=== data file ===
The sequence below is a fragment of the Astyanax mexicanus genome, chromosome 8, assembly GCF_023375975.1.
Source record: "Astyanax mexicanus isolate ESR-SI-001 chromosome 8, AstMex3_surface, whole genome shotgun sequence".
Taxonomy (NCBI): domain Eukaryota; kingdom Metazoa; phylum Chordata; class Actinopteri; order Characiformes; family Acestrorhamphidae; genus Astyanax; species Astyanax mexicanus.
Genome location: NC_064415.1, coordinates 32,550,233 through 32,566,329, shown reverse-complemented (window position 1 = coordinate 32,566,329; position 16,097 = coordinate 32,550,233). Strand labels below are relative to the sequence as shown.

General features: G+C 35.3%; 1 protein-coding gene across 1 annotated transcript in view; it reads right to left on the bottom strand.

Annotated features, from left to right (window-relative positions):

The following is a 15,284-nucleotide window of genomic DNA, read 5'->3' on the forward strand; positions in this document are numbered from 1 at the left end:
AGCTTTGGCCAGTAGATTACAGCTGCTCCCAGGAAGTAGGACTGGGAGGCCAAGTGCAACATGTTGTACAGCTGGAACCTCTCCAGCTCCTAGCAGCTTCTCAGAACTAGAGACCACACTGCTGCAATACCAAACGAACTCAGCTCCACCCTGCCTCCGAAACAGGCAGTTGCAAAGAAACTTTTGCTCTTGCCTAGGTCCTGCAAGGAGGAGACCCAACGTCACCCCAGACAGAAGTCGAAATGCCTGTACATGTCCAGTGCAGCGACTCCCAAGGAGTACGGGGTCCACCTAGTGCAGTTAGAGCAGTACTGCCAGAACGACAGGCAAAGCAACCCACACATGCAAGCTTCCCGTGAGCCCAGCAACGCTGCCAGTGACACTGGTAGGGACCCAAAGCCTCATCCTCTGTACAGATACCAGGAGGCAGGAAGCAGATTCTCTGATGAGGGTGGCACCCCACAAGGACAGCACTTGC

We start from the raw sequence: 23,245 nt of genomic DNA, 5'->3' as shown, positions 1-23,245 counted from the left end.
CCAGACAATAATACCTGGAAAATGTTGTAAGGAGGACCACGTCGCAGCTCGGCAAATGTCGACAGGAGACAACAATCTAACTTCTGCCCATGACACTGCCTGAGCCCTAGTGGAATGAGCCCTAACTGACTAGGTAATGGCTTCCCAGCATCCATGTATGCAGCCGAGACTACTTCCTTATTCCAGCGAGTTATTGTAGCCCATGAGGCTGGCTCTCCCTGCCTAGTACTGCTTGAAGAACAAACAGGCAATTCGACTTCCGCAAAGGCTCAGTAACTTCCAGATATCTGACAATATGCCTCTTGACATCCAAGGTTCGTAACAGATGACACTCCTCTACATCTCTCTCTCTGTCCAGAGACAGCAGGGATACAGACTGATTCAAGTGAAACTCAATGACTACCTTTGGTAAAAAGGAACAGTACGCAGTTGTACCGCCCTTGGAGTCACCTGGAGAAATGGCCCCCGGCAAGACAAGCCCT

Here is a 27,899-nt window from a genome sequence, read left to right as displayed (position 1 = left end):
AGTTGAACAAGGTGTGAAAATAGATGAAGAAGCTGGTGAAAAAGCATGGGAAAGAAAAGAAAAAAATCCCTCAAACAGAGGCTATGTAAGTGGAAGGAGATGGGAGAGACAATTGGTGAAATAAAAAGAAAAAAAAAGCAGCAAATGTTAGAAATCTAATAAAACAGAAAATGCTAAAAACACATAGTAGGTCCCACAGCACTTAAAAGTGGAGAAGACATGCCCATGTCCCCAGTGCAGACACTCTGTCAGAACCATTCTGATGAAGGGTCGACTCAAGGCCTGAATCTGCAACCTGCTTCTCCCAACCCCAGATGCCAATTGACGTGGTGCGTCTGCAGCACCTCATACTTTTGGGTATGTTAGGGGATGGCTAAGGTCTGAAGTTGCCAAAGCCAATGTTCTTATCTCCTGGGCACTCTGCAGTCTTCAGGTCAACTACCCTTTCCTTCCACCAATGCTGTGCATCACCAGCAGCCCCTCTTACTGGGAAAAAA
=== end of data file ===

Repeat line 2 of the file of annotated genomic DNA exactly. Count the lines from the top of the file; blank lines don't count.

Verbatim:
Source record: "Astyanax mexicanus isolate ESR-SI-001 chromosome 8, AstMex3_surface, whole genome shotgun sequence".